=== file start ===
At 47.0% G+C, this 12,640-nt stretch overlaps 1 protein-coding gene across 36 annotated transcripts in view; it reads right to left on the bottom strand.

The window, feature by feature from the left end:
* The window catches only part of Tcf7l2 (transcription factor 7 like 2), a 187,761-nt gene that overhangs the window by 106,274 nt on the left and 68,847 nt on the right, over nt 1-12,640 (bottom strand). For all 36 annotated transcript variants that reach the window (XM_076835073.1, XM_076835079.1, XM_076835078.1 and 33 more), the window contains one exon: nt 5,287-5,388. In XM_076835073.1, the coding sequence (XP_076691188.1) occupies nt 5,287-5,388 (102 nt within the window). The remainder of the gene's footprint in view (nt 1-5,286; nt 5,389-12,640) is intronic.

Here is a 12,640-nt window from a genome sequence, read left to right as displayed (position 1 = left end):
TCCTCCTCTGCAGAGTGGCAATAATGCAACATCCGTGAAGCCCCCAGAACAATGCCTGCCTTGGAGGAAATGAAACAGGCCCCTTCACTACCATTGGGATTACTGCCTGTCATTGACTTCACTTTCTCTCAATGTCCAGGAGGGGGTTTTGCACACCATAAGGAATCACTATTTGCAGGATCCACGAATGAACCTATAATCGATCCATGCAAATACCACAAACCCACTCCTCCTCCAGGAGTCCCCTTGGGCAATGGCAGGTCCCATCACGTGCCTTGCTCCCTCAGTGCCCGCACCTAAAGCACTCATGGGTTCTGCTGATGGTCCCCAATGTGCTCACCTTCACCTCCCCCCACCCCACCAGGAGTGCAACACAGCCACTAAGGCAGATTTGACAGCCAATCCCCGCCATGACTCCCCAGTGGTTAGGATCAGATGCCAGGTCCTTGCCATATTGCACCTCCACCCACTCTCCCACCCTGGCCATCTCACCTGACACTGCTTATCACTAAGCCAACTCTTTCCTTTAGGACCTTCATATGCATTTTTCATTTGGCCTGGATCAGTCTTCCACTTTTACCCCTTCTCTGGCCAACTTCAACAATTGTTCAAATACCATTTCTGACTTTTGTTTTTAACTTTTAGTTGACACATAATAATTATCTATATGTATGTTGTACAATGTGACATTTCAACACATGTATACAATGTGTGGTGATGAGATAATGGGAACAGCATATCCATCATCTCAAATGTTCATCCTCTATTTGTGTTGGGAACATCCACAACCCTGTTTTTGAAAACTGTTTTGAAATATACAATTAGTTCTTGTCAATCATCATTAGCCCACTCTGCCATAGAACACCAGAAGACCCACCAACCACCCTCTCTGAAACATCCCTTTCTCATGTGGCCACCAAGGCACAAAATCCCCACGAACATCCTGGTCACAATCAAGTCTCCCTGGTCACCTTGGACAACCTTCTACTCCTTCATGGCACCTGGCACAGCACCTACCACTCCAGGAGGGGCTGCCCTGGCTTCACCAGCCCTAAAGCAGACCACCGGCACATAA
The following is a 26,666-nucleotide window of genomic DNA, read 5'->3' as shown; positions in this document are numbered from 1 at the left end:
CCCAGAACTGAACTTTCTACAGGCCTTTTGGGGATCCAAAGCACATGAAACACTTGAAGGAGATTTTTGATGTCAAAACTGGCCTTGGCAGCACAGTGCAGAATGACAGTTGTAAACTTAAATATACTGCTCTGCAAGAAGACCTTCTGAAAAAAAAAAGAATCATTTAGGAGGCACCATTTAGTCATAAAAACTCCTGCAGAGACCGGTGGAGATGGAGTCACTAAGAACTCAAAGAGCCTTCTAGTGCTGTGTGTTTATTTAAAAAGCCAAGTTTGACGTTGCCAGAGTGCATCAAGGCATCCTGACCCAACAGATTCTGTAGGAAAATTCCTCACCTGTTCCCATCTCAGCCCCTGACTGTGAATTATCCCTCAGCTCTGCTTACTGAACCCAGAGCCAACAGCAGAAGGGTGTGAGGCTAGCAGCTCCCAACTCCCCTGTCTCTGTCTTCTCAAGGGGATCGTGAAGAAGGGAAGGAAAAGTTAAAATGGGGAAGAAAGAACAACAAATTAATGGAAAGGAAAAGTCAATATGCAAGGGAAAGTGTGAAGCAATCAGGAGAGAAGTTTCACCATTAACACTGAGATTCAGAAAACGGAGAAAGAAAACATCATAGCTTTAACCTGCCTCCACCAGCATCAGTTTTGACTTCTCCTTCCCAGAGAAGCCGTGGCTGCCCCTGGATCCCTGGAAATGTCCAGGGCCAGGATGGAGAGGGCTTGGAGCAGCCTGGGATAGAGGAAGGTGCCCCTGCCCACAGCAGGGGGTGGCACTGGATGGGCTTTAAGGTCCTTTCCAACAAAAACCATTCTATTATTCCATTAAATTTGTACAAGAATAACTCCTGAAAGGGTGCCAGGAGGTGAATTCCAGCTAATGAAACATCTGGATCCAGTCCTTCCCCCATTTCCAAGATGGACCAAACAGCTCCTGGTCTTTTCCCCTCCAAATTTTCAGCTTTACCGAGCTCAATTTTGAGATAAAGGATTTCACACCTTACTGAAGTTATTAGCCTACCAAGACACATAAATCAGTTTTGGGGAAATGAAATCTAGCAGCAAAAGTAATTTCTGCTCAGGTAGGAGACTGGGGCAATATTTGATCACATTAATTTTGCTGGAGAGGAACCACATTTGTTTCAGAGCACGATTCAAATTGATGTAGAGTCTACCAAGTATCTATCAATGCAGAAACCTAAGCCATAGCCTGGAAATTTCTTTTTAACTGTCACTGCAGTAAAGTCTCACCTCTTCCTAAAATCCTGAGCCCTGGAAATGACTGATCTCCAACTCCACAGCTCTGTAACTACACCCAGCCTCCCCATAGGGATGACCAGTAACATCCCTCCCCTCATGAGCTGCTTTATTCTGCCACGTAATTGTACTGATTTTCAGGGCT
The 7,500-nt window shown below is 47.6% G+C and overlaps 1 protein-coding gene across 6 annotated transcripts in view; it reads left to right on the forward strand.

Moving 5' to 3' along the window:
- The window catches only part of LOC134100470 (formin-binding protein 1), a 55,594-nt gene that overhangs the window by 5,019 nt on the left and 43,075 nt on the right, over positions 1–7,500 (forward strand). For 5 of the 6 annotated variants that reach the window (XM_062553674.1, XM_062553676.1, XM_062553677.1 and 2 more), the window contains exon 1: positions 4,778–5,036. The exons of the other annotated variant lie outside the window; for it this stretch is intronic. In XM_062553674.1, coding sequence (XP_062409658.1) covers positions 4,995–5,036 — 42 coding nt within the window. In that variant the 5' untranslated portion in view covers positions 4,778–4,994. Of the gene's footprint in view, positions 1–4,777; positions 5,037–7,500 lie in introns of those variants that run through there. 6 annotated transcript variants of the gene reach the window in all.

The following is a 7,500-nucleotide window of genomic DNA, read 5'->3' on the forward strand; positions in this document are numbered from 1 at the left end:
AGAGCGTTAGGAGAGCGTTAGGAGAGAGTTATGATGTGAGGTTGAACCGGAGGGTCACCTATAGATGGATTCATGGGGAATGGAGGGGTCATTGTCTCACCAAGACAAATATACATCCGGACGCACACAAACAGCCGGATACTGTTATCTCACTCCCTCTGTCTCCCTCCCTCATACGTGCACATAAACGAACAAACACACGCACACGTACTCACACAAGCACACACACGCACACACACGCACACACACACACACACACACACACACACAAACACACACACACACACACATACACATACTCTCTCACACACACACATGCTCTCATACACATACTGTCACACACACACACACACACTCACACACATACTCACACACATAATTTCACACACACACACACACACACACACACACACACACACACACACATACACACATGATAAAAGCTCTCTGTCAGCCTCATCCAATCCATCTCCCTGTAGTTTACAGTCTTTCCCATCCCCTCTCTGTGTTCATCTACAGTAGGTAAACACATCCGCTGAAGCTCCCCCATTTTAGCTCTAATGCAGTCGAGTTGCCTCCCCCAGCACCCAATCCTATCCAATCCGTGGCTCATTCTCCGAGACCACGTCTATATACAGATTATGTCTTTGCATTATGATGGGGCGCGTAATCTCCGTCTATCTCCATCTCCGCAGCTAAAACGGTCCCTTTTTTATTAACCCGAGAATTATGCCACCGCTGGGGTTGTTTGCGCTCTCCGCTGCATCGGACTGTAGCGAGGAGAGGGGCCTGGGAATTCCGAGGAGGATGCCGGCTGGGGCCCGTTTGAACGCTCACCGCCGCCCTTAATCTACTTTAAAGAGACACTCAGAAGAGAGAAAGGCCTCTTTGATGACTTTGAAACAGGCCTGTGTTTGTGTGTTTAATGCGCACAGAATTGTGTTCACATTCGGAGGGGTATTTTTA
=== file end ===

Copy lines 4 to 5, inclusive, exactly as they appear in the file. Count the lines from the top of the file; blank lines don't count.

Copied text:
Here is a 12,640-nt window from a genome sequence, read left to right as displayed (position 1 = left end):
TCCTCCTCTGCAGAGTGGCAATAATGCAACATCCGTGAAGCCCCCAGAACAATGCCTGCCTTGGAGGAAATGAAACAGGCCCCTTCACTACCATTGGGATTACTGCCTGTCATTGACTTCACTTTCTCTCAATGTCCAGGAGGGGGTTTTGCACACCATAAGGAATCACTATTTGCAGGATCCACGAATGAACCTATAATCGATCCATGCAAATACCACAAACCCACTCCTCCTCCAGGAGTCCCCTTGGGCAATGGCAGGTCCCATCACGTGCCTTGCTCCCTCAGTGCCCGCACCTAAAGCACTCATGGGTTCTGCTGATGGTCCCCAATGTGCTCACCTTCACCTCCCCCCACCCCACCAGGAGTGCAACACAGCCACTAAGGCAGATTTGACAGCCAATCCCCGCCATGACTCCCCAGTGGTTAGGATCAGATGCCAGGTCCTTGCCATATTGCACCTCCACCCACTCTCCCACCCTGGCCATCTCACCTGACACTGCTTATCACTAAGCCAACTCTTTCCTTTAGGACCTTCATATGCATTTTTCATTTGGCCTGGATCAGTCTTCCACTTTTACCCCTTCTCTGGCCAACTTCAACAATTGTTCAAATACCATTTCTGACTTTTGTTTTTAACTTTTAGTTGACACATAATAATTATCTATATGTATGTTGTACAATGTGACATTTCAACACATGTATACAATGTGTGGTGATGAGATAATGGGAACAGCATATCCATCATCTCAAATGTTCATCCTCTATTTGTGTTGGGAACATCCACAACCCTGTTTTTGAAAACTGTTTTGAAATATACAATTAGTTCTTGTCAATCATCATTAGCCCACTCTGCCATAGAACACCAGAAGACCCACCAACCACCCTCTCTGAAACATCCCTTTCTCATGTGGCCACCAAGGCACAAAATCCCCACGAACATCCTGGTCACAATCAAGTCTCCCTGGTCACCTTGGACAACCTTCTACTCCTTCATGGCACCTGGCACAGCACCTACCACTCCAGGAGGGGCTGCCCTGGCTTCACCAGCCCTAAAGCAGACCACCGGCACATAA